Hi! Surprisingly, he falls to place number 57 with a Q/QB of 0.384 (list is searchable, you can find a lot of players easily!), this is in part due to a somehow not that high (compared to others) DHH% of around 20%.

  3. Raj says:

    Hey Carlos,
    Do you see Yordan Alvarez as a 30-35 HR guy or 40+ HR guy in the future?

    • Carlos Marcano says:

      Hi Raj! 35 looks like a safe number but only because of the health concerns. I believe his workload will be very tightly managed in the future so he might not have enough playing time to get to the 40s, but he surely has the skills.

  4. Jelani says:

    Thanks for pointing me in this direction. Another useful tool. Whereas with speX the answers just jump off the page, here, I think an additional filter (like the one you used looking at K% to maximize chances v. opportunities) might be helpful. Maybe it’s even as simple (lol) as figuring out a way to incorporate it into the formula? If not, maybe it’s just a matter of eliminating those with K% over (e.g.) 25%, or some other rational number? Anyway, thanks again for introducing me to Q/QB (I’m going to hold onto Tyler O’Neill in my NL-only league).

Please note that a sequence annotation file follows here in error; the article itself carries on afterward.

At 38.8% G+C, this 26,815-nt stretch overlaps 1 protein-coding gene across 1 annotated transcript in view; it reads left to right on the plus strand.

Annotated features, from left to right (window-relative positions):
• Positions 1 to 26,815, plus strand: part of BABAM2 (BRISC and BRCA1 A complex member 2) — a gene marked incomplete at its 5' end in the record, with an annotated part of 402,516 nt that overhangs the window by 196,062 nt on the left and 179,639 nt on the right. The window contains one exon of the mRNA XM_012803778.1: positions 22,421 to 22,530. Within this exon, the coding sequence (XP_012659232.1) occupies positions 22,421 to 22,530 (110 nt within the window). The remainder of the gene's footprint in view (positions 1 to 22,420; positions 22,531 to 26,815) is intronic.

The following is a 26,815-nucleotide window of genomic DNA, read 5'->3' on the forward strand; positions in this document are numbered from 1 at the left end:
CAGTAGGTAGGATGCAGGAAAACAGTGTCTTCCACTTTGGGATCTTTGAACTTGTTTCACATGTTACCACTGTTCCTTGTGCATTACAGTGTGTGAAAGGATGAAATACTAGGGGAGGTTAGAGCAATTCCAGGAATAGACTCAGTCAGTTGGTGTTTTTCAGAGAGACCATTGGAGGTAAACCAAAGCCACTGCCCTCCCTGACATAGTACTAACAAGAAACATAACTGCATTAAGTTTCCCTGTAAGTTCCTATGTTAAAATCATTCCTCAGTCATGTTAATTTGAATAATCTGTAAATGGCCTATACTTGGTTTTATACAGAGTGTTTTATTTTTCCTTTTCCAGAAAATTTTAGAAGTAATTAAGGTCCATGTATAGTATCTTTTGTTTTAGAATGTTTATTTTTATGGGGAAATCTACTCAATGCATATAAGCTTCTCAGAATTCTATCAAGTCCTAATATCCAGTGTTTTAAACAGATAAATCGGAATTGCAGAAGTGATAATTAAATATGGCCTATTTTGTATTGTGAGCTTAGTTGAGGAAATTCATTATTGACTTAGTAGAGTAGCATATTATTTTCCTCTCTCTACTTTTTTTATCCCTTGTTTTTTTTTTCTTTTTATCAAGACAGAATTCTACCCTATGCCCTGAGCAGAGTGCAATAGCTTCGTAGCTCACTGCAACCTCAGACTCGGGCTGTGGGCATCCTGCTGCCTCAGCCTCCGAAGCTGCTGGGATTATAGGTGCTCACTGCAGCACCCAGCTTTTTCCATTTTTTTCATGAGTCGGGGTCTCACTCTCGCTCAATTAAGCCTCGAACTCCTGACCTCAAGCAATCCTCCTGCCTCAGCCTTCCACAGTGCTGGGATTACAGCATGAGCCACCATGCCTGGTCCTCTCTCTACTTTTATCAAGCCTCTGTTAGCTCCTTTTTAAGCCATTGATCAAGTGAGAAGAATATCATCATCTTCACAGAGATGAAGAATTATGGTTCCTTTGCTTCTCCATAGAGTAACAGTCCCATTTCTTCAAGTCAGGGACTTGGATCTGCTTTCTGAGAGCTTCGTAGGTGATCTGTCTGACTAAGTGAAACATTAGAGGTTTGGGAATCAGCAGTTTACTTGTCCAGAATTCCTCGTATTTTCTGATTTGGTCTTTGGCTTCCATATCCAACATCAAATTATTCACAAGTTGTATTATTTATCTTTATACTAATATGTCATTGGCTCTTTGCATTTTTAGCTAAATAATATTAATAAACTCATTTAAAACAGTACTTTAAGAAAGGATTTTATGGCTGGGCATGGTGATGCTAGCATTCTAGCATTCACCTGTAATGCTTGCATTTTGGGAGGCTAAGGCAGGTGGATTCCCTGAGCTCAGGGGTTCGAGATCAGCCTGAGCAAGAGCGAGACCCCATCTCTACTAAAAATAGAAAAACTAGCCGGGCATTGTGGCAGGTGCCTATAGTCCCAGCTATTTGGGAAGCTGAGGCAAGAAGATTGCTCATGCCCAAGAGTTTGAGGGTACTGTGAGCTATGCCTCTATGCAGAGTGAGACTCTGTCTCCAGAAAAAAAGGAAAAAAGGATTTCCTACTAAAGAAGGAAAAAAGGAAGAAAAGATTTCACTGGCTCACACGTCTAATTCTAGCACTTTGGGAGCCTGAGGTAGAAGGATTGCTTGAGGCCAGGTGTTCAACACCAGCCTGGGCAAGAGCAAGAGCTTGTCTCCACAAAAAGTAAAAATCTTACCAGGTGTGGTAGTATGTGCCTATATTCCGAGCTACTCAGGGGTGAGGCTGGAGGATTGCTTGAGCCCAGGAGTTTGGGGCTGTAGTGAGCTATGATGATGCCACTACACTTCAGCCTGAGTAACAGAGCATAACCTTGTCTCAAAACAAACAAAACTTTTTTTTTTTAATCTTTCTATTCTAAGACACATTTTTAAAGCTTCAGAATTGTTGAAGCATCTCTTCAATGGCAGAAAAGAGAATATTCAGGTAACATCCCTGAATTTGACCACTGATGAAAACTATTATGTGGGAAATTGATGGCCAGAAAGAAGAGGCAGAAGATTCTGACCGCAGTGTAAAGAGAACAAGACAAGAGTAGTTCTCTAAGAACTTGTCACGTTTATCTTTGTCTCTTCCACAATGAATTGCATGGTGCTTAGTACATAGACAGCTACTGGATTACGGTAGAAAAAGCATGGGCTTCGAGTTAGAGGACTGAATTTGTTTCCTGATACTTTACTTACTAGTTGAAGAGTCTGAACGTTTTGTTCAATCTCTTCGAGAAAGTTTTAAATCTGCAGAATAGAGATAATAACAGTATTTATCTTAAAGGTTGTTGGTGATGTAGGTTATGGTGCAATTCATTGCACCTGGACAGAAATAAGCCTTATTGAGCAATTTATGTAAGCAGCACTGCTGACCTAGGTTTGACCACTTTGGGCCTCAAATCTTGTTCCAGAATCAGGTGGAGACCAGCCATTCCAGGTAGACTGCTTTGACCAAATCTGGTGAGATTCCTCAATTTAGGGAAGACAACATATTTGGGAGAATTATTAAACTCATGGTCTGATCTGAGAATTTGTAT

• Carlos Marcano says:

      It is my pleasure, glad you find it useful! K%>25% is a simple and great rule of thumb, I like it a lot!
      And I like O’Neill too, I just mentioned earlier today in my Twitter feed, so lets hope for a breakout.